Centaurus Cluster/Chandra
Credit: NASA/IoA/J.Sanders & A.Fabian

Plume in Centaurus

Clusters of galaxies are among the largest structures in the Universe. In optical light they appear as a tight grouping of individual galaxies. In X-rays, the picture is entirely different: the glow from the individual galaxies is lost and the emission is dominated by huge, hot clouds of gas which exists between the galaxies. Measurement of this X-ray producing gas provides astronomers a way to measure the total mass of the cluster galaxies, since the hot gas would expand rapidly away from the cluster if it were not for the gravitational attraction produced by the matter in the galaxies. In addition measurement of the chemical makeup of the X-ray emitting gas helps astronomers understand how the hot gas came to be in the first place. The Chandra X-ray observatory has provided some of the best images of galaxy cluster emission. A new observation of the Centaurus cluster (shown above) by Chandra shows unexpected detail - a large plume of material stretching nearly 70,000 lightyears and containing more material than 1 billion suns. The origin of this plume is not certain - it may be material cooling and falling onto the center of the cluster, or it may be gas stripped off of cluster members by galaxy interactions.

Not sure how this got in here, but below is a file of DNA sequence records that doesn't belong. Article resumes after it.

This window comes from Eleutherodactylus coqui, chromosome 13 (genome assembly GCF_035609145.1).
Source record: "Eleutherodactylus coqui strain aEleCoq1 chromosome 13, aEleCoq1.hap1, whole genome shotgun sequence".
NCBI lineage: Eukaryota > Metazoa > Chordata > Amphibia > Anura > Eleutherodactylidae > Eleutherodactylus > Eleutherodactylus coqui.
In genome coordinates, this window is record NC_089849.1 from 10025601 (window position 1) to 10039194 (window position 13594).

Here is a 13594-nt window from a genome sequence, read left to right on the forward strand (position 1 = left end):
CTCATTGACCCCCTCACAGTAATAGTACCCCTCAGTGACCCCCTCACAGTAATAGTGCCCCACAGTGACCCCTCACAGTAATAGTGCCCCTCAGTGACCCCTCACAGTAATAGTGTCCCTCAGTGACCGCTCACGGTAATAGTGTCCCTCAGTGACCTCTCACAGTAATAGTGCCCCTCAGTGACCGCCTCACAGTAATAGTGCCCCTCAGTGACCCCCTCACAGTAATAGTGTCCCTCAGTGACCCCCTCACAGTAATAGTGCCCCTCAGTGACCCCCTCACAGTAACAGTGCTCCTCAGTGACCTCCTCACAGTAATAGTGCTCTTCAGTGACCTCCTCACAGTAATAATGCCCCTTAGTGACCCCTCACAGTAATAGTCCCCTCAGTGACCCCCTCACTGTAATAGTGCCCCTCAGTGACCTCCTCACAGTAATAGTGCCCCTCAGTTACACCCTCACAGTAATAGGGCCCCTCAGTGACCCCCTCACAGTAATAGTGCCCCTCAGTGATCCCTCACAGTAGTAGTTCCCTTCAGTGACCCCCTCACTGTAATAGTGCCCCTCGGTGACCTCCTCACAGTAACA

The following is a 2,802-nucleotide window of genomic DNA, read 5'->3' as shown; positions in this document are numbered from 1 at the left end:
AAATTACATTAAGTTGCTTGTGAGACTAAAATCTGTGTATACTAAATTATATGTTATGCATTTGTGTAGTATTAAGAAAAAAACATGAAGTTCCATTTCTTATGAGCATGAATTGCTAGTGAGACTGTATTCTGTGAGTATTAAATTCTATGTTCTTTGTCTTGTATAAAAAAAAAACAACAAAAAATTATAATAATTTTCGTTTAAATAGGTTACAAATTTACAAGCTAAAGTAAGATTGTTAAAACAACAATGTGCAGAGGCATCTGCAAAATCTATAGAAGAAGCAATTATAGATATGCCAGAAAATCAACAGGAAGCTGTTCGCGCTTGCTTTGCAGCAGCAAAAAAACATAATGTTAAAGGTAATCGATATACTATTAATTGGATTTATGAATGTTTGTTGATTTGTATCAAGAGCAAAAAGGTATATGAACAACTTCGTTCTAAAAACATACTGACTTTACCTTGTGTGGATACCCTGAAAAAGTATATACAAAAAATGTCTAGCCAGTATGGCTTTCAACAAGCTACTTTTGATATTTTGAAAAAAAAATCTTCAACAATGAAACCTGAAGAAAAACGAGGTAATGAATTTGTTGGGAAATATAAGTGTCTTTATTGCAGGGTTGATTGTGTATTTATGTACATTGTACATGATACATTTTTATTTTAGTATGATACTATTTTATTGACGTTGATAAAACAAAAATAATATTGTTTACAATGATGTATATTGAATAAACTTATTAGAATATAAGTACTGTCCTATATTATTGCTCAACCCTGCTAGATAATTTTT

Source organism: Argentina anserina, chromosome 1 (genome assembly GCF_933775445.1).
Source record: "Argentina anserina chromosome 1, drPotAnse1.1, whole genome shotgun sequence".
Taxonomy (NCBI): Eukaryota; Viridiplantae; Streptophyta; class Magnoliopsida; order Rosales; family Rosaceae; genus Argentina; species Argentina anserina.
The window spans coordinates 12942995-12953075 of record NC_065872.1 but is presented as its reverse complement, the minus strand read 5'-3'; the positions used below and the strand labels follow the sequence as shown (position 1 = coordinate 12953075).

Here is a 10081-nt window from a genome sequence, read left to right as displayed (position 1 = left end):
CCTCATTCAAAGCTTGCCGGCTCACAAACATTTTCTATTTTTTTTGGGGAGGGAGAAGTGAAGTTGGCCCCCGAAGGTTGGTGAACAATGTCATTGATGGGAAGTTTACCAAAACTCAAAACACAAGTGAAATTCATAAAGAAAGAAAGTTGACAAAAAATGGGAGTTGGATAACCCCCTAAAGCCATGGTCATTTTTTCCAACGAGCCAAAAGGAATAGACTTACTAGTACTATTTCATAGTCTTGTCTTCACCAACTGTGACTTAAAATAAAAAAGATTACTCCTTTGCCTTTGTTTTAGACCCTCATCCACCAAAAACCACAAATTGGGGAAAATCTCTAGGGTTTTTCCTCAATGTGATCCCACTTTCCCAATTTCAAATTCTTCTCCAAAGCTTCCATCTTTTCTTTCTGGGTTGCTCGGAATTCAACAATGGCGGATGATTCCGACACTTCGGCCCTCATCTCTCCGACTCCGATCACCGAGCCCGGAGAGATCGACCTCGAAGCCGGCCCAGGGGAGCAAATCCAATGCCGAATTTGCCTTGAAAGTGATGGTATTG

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Page Author: Dr. Michael F. Corcoran
Last modified February 4, 2002